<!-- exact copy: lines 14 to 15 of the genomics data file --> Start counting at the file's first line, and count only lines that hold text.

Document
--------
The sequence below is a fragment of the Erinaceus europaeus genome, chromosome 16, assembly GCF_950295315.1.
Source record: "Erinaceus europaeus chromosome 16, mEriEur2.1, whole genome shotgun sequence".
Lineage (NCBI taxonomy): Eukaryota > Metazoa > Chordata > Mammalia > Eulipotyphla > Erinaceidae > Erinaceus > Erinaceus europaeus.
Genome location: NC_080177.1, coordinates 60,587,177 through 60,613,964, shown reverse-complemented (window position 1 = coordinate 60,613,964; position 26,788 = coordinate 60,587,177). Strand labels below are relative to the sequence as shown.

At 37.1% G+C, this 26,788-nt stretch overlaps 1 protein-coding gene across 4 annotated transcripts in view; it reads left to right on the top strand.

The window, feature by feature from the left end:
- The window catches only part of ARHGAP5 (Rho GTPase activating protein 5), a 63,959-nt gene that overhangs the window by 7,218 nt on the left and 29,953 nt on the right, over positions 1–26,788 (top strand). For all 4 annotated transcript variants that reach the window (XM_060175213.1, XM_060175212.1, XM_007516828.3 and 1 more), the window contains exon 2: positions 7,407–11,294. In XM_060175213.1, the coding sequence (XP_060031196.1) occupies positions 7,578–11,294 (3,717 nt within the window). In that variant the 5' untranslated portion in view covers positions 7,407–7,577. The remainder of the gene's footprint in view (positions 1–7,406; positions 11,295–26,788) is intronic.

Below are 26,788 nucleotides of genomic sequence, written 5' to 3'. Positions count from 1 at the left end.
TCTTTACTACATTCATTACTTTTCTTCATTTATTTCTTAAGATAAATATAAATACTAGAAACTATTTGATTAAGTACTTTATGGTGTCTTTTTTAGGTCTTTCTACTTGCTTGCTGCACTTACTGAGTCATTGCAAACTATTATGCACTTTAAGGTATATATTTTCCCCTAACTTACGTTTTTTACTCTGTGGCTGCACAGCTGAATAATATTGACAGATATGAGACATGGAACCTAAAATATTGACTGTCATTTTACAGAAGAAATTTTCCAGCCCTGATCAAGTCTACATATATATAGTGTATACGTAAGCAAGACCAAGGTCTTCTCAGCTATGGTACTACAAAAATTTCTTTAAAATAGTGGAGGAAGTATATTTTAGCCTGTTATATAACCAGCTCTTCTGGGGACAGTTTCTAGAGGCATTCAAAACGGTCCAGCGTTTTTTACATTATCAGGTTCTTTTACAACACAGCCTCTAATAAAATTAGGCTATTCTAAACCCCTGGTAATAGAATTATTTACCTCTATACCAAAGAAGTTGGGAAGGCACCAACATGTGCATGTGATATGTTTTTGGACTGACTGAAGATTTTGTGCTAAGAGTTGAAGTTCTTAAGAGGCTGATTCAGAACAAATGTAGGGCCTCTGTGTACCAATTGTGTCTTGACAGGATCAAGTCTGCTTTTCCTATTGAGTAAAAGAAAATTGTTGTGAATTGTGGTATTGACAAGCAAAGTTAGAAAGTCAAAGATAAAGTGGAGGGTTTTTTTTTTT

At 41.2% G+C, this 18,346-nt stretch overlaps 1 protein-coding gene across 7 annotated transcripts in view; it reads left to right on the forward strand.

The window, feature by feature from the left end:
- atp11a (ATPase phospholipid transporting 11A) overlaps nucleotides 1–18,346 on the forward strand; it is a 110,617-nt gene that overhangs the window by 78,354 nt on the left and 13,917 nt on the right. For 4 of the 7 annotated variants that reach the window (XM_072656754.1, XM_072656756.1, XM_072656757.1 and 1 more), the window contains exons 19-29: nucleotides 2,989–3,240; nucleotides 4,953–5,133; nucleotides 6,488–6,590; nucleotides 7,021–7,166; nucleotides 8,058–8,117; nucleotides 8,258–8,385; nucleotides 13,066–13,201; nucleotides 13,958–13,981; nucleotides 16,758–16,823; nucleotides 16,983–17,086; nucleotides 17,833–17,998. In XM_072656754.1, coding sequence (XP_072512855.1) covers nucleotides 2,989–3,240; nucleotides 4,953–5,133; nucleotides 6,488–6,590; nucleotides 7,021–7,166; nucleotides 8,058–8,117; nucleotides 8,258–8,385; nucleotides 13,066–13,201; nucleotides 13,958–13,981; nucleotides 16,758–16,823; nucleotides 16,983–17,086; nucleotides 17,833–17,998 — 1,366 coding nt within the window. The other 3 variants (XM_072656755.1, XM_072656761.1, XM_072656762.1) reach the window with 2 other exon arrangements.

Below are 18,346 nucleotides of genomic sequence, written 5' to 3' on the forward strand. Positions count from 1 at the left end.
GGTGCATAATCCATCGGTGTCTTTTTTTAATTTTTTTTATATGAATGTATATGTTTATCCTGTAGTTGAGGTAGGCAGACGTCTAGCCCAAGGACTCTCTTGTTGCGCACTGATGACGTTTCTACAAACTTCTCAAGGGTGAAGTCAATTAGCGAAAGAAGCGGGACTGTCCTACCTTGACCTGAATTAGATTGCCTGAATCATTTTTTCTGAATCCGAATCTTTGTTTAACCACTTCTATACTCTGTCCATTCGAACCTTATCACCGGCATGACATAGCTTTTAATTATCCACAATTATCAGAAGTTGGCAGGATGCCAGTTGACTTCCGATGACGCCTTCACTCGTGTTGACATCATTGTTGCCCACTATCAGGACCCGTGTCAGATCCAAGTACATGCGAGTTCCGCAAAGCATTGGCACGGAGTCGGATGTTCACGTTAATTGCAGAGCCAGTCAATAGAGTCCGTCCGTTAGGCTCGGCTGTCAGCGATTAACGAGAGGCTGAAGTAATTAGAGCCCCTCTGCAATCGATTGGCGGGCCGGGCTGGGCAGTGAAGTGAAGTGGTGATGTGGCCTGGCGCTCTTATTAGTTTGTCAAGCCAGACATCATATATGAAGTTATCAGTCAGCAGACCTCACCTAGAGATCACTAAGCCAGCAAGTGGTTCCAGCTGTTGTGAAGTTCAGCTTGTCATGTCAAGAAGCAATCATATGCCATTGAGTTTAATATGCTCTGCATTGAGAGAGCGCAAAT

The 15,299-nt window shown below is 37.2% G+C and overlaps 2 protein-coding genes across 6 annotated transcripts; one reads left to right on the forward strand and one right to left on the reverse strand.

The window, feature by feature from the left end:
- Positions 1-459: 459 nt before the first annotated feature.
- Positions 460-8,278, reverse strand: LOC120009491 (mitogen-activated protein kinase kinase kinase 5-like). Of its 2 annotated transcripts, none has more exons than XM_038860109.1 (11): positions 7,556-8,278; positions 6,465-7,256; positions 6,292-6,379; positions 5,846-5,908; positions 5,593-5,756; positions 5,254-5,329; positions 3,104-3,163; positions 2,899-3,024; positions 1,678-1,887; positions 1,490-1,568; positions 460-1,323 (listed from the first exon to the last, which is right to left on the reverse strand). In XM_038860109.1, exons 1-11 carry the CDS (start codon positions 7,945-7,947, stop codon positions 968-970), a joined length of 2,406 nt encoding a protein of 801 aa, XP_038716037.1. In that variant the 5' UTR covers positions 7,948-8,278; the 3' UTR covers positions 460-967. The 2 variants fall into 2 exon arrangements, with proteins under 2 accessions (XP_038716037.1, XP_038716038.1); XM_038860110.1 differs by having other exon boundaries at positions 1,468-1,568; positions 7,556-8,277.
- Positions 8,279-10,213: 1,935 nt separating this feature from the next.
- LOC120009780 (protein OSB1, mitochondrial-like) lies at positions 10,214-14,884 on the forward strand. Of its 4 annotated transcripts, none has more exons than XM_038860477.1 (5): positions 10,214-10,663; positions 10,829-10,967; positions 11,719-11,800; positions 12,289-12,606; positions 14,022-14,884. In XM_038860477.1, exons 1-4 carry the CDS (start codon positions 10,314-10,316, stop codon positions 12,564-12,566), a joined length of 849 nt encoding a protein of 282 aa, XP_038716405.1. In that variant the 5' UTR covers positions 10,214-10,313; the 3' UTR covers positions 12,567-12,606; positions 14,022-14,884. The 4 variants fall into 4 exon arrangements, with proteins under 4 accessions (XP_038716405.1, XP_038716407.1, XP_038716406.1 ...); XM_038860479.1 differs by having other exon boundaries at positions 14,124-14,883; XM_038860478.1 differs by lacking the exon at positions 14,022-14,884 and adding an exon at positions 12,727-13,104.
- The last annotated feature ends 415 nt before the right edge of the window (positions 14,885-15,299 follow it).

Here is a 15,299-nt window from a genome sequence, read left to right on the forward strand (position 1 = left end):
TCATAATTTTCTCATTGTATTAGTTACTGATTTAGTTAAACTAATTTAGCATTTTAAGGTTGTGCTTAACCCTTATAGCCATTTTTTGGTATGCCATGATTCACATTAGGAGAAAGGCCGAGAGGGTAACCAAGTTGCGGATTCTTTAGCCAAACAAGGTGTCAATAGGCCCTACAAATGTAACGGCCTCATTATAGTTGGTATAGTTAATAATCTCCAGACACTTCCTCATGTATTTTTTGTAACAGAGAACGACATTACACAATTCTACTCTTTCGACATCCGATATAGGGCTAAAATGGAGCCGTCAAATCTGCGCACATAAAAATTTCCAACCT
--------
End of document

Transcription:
GGTGCATAATCCATCGGTGTCTTTTTTTAATTTTTTTTATATGAATGTATATGTTTATCCTGTAGTTGAGGTAGGCAGACGTCTAGCCCAAGGACTCTCTTGTTGCGCACTGATGACGTTTCTACAAACTTCTCAAGGGTGAAGTCAATTAGCGAAAGAAGCGGGACTGTCCTACCTTGACCTGAATTAGATTGCCTGAATCATTTTTTCTGAATCCGAATCTTTGTTTAACCACTTCTATACTCTGTCCATTCGAACCTTATCACCGGCATGACATAGCTTTTAATTATCCACAATTATCAGAAGTTGGCAGGATGCCAGTTGACTTCCGATGACGCCTTCACTCGTGTTGACATCATTGTTGCCCACTATCAGGACCCGTGTCAGATCCAAGTACATGCGAGTTCCGCAAAGCATTGGCACGGAGTCGGATGTTCACGTTAATTGCAGAGCCAGTCAATAGAGTCCGTCCGTTAGGCTCGGCTGTCAGCGATTAACGAGAGGCTGAAGTAATTAGAGCCCCTCTGCAATCGATTGGCGGGCCGGGCTGGGCAGTGAAGTGAAGTGGTGATGTGGCCTGGCGCTCTTATTAGTTTGTCAAGCCAGACATCATATATGAAGTTATCAGTCAGCAGACCTCACCTAGAGATCACTAAGCCAGCAAGTGGTTCCAGCTGTTGTGAAGTTCAGCTTGTCATGTCAAGAAGCAATCATATGCCATTGAGTTTAATATGCTCTGCATTGAGAGAGCGCAAAT

The 15,299-nt window shown below is 37.2% G+C and overlaps 2 protein-coding genes across 6 annotated transcripts; one reads left to right on the forward strand and one right to left on the reverse strand.